Observant, you are so right. How does a kid who has lightning speed and has the second fastest time in the state for the 200m, not get the ball? Cravon carried the ball 4 times compared to Scoby’s 164. He also had only 14 catches (7 of which he converted into touchdowns).

        • AramT

          Mean Joe,

          I think I have a pretty good idea of what to expect. If you’re telling me you’ll be better off at RB without Scoby, then I will instruct you to take your green glasses off. QB? Maybe you’ll have a better passer, but Potts was a excellent athlete. The only wildcard I can see here is Stevens’ offense. It can be very good and very confusing and make defenses account for a lot of things. But I’d also imagine it will take plenty of time to get used it.

          • Mean Joe Green

            I am not saying we are better at those positions. I am saying that our attack will be more balanced. Thus more unpredictable and harder to scheme against. Last year, our opponents had one job, STOP SCOBY. The RHL could not do it, but because he is human, it was only a matter of time before the wear and tear became noticeable. Last year we were one dimensional and paid the price.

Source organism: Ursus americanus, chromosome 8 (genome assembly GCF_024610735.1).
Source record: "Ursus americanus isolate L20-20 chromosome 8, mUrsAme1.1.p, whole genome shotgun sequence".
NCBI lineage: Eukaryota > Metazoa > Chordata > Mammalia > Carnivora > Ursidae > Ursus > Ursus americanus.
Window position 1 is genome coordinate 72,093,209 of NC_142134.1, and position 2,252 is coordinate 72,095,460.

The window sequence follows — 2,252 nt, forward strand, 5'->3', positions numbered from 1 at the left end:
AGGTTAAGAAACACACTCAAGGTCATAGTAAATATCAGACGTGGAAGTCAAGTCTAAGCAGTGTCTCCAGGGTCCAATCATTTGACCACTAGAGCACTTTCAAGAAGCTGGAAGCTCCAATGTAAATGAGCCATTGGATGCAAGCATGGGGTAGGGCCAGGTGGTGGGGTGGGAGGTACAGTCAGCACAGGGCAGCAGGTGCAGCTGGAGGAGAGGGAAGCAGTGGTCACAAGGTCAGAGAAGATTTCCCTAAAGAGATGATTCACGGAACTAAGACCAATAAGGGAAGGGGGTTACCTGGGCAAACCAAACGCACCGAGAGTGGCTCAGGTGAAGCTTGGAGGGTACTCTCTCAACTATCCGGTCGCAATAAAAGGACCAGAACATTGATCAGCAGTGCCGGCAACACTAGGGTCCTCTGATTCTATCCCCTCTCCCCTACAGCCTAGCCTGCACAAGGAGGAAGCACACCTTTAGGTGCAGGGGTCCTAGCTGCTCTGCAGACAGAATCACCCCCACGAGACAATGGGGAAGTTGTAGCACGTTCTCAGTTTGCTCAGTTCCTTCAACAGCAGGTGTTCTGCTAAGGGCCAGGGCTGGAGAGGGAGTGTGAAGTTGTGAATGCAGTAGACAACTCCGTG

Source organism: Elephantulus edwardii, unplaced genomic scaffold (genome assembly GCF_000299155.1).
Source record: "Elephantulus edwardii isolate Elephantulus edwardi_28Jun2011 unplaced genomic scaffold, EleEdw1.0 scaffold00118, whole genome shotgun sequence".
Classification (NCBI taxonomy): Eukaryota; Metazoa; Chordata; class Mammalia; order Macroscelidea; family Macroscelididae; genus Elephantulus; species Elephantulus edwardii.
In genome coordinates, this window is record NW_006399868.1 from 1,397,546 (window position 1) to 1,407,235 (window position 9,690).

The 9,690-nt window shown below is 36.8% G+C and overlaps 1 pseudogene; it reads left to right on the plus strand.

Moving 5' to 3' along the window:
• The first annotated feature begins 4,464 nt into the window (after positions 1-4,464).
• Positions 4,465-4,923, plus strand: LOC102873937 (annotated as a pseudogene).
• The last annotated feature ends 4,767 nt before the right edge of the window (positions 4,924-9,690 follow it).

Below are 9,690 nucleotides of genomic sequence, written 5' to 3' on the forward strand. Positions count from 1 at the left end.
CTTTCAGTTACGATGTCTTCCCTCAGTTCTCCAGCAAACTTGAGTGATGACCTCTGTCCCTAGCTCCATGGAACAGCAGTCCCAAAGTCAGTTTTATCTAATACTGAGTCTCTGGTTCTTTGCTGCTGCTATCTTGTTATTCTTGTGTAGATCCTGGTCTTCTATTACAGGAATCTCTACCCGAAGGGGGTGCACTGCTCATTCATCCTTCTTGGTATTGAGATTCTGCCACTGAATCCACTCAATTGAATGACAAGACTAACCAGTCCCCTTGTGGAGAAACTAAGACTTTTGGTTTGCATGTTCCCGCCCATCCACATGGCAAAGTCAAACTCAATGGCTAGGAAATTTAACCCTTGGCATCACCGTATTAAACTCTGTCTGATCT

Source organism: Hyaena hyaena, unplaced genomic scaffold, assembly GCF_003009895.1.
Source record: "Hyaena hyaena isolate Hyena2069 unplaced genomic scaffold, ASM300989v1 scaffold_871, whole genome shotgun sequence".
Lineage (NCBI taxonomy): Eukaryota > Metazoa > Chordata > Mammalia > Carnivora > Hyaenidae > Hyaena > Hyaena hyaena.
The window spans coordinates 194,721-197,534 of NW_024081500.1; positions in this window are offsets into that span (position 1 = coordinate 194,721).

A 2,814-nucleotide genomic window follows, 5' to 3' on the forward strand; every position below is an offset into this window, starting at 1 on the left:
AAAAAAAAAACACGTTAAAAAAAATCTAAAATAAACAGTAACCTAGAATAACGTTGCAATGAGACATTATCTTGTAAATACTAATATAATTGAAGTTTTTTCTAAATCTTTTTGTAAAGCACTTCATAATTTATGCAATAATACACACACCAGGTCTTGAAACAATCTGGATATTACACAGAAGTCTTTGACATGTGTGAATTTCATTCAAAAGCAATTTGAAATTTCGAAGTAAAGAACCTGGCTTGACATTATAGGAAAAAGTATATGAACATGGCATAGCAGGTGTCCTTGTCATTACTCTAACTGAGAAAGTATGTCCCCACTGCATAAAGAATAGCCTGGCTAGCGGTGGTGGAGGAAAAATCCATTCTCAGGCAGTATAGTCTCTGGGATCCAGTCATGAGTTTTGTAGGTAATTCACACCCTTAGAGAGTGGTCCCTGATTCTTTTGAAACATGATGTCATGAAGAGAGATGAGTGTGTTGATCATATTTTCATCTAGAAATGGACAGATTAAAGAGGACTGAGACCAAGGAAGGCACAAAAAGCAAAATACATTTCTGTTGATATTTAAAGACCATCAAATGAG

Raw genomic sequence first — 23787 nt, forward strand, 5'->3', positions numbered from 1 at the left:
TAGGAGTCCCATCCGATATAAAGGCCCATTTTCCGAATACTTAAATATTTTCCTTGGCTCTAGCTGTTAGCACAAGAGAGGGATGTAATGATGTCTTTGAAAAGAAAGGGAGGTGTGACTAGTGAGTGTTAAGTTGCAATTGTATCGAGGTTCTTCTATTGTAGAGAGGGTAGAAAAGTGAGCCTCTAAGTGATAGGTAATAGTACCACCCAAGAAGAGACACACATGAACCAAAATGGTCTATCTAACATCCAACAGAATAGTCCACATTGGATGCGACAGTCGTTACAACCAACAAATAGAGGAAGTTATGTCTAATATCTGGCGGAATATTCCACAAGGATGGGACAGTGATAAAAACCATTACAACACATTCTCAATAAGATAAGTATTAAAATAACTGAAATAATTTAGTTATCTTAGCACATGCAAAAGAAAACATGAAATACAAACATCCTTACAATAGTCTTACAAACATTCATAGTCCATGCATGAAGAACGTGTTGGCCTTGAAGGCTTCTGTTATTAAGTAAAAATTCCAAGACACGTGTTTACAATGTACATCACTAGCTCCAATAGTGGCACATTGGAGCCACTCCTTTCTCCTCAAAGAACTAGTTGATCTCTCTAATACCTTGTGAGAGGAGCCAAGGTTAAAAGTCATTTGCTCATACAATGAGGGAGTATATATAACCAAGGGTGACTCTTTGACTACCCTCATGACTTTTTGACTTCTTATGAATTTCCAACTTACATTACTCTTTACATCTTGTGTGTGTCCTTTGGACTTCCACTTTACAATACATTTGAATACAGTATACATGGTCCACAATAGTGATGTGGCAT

• observantcat

            Aram, Monrovia was much more fluid with Bias at the running back position and a balanced attack in 2011. This was a kid who only carried the ball 10 times in 2010 and scored only 1 TD. In the finals against San Gabriel he had close to 300 yards rushing and 4 TD’s. Johnson is going to be a Jr. and has rushed for over 600 yards and scored 9 rushing TD’s and with his cast he should be well on his way to a 1500 plus season and the other skill guys won’t be to far behind. The passing game is going to make all the difference.

          • Mean Joe Green

            Observant, I can’t imagine his numbers going down. He did all that as a back up with no passing game. It will be hard to stop him when you can no longer crowd the box because of the threats on the edges. I am excited this year.

        • Valley Athletics